Saturday, December 7, 2013

114th Christmas Bird Count - Guest Blog Post

December 22. It is -14°F with 20 mph winds. Alaska? – No, Wisconsin. But why is a car driving slowly down the road with windows wide open, passenger with head tilted at the edge of the opening as though hoping to hear something? As the car passes by, a sign can be seen in the rear window: “Caution, frequent stops. Christmas Bird Count in progress”. 
Sometime between December 14 and January 5, bird enthusiasts from across the United States will take a day to count every bird they see within a designated circle. About forty counts take place in Alaska – from Prudhoe Bay to Ketchikan, from Shemya Island to Eagle Community, and in many places in between. They will be joined by counters in Canada, Mexico, Central America, and South America. 
Photo By: Cathy Mauer 

Christmas Bird Count circles are fifteen miles in diameter. In order to cover the whole circle, most circles are divided, with each area within the circle being covered by a separate group. Not all counters drive. Some ski, snowshoe, ride bicycles, canoe, or walk – or a combination of the above. Feeder counters stay home and monitor the birds that come to their bird feeders. Counters not only watch for birds, they also listen. 
Photo By: H.M. Wild 
Some counters do one count; some do many. While some participants have been doing the same count areas for many years, newcomers are quite welcome to join the counts. Participants may be expert birders or beginners, who learn to identify new birds while helping spot, count, and record the birds seen.
Photo By: H.M. Wild 
Many people end the day with a get-together meal where they compile results and share stories from the day – unusual birds, who got their car stuck, how cold (or hot) it was, wildlife sightings, … The compiled data is sent to a National Audubon Society database. Researchers and other individuals use the information to assess changes in bird populations and distribution, variability in migration patterns, and other factors. Research results have been used to help set management strategies and monitor effects of climate change. With over 100 years of counts, the data are especially valuable for the study of long-term trends.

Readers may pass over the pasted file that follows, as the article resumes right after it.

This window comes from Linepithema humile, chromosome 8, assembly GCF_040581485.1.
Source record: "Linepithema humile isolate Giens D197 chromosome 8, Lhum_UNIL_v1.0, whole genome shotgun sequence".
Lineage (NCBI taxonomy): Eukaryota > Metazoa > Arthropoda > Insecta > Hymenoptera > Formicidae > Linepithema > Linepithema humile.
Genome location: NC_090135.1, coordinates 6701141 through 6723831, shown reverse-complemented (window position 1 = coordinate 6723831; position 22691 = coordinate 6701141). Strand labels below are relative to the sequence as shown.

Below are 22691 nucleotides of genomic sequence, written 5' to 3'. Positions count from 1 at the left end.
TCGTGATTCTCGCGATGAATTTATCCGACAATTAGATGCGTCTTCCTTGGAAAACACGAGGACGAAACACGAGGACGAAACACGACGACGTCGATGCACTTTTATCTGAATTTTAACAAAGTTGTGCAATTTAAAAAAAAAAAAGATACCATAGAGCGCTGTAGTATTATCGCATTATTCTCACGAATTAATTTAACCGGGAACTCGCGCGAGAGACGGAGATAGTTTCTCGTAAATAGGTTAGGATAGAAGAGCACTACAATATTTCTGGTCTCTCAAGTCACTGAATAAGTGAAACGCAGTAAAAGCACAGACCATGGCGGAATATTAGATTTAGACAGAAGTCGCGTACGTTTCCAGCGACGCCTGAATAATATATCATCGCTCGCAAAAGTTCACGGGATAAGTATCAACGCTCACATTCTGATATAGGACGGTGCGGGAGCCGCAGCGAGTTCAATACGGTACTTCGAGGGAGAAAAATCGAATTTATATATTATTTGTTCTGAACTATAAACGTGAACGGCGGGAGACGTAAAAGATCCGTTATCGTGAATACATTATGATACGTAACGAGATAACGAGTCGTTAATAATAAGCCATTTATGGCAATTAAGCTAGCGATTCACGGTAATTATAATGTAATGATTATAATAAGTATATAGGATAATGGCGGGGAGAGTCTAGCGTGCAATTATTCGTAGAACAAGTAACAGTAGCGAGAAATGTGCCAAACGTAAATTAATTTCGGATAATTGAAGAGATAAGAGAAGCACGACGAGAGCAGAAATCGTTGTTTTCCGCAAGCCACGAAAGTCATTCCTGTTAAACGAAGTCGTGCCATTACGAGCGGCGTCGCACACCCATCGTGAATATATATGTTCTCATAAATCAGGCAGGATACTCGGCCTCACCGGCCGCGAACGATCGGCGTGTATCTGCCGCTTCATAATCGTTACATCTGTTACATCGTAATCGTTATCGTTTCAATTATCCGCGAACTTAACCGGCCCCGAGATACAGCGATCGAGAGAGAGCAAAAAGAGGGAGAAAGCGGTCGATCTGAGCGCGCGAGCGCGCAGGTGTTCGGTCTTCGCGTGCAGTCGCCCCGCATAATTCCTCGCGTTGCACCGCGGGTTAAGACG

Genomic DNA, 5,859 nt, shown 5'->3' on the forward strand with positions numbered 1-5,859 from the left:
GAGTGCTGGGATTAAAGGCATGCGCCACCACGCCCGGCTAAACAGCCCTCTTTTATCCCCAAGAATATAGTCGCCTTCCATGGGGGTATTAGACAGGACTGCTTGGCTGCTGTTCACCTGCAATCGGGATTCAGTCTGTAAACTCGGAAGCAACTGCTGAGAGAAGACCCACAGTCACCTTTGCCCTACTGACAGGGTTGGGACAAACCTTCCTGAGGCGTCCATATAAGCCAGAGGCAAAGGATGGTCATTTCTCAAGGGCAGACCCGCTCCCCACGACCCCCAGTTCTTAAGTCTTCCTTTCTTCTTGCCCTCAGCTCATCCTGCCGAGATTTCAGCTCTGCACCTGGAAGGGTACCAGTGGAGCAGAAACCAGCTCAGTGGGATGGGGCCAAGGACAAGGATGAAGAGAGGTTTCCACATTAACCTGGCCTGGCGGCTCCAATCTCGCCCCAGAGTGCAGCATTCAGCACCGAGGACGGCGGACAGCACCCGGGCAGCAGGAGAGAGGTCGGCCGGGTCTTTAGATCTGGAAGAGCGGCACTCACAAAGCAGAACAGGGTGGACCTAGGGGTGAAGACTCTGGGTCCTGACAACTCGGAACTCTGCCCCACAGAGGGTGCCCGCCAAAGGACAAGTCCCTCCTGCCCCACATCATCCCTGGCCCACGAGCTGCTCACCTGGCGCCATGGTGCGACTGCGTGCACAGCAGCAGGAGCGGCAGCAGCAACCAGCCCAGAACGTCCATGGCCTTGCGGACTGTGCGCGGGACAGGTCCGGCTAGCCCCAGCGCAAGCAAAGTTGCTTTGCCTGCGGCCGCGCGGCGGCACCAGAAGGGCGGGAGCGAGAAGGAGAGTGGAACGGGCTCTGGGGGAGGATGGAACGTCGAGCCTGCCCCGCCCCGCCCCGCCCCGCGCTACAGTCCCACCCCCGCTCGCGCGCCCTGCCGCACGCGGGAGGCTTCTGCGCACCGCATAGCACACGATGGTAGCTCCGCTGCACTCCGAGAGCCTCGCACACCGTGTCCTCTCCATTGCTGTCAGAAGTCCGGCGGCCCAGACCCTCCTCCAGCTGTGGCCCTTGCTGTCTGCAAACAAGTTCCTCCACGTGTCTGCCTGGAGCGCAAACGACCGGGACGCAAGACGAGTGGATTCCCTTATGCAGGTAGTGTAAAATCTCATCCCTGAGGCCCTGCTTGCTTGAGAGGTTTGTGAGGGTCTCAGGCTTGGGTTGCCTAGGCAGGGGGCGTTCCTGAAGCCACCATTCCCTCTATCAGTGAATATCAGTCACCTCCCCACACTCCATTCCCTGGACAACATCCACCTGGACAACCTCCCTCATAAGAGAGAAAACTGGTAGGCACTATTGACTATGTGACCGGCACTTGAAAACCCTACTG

This is the 114th year of the Christmas Bird Count, which was started to replace a late 19th century Christmas holiday tradition of the “side hunt”, in which hunters chose sides and went out to shoot the largest number of birds and animals possible. The first Christmas Bird Count on Christmas Day in 1900 had twenty-seven birders who held twenty-five counts at locations ranging from Toronto, Ontario, to Pacific Grove, California. They had about ninety species on all the counts combined. The 113th year had over 2,300 count circles and over 70,000 participants. Over 60 million birds were counted.
Photo By: Parke Ruesch 
Whether the count total is 232 species, as in Matagorda County, Texas, or 1 species (Common Raven), as in Prudhoe Bay, a Christmas Bird Count is a way everyone can contribute to our knowledge of birds and their conservation, an opportunity to enjoy time with friends and meet new people, and a great reason to get outside, even if it is 14° below.

Want to know more about Christmas Bird Counts

Photo By: H.M. Wild 
Share the love with your friends and family, be sure to “like” Honey Mama Runs Wild on Facebook, and tell me what YOU want to know about being active all winter long in the Alaskan Interior. 

Please Come Along on with us on Our Journey Home!

Looking for other ideas for an awesome holiday, check out: 

"Honey Mama's Top 25 Ideas to Combat Cabin Fever on a Budget!" Winter Series 

"Use what talents you possess  the woods would be very silent if no birds sang there except those that sang best" - Henry Van Dyke